(CBS) -- Academy Award winning actor Karl Malden has died at the age of 97.
Malden, who may be best known for his role as Lt. Mike Stone on the 1970s
crime show "The Streets of San Francisco" died of natural causes in Brentwood, California. His family was at his side.
Malden also was well known for his stint as a pitchman for American Express.
He starred in commercials for the company for 21 years. He was the first to
say the line "Don't leave home without it."
Malden was the son of a Czech mother and a Serbian father and worked in the steel mills of Gary, Indiana as a young man after dropping out of college.
He said he got his famous bulbous nose after breaking it a few tmes playing
sports. He once joked he was "the only actor in Hollywood whose nose qualifies him for handicapped parking."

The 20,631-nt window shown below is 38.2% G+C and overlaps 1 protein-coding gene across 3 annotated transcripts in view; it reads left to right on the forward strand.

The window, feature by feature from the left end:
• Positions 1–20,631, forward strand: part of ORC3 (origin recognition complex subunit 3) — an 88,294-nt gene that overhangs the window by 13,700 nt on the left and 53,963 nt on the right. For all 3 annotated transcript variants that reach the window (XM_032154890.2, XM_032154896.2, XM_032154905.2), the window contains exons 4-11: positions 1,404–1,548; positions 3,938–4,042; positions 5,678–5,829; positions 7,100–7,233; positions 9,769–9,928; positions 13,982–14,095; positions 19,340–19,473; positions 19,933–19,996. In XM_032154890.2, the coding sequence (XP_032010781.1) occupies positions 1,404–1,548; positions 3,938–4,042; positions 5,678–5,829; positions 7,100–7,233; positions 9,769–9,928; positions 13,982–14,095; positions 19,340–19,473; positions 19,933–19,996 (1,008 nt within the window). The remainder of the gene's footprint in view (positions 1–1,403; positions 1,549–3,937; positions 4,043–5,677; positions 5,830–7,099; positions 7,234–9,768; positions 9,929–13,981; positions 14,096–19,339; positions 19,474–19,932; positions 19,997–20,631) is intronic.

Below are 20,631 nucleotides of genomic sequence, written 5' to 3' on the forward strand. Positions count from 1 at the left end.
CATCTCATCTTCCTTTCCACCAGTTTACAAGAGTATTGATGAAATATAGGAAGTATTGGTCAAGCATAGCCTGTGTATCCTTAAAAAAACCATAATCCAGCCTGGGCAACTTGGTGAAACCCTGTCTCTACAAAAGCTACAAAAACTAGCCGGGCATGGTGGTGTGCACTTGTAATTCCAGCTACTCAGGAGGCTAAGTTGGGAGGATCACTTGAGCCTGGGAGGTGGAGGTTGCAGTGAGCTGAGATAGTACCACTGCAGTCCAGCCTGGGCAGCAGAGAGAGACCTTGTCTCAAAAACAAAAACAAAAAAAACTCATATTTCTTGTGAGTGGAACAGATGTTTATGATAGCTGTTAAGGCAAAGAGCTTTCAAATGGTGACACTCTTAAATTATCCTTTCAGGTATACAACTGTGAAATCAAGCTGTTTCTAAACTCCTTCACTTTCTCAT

Malden played a variety of roles in the movies and on Broadway. He won a
supporting actor Oscar in 1951 for his role as Mitch in "A Streetcar Named
Desire." He also played that role on Broadway.
He was nominated again in 1954 for another Marlon Brando movie "On the
Waterfront," where he played a priest.
Malden also performed in the films "Patton," Pollyanna," "Fear Strikes
Out," "The Sting II," "Bombers B-52," "Cheyenne Autumn," and "All Fall
Malden earned five Emmy nominations for his "Streets of San Francisco" role.
In later years, he appeared in a small role on TVs "The West Wing."
He received the Screen Actors Guild's Lifetime Achievement Award in 2004.
He was born Mladen Sekulovich in Chicago on March 22, 1912. Malden and his wife, Mona had one of Hollywood's longest marriages, having celebrated their 70th anniversary in December. Besides his wife, Malden is survived by
daughters Mila and Cara, his sons-in-law, three granddaughters, and four great grandchildren.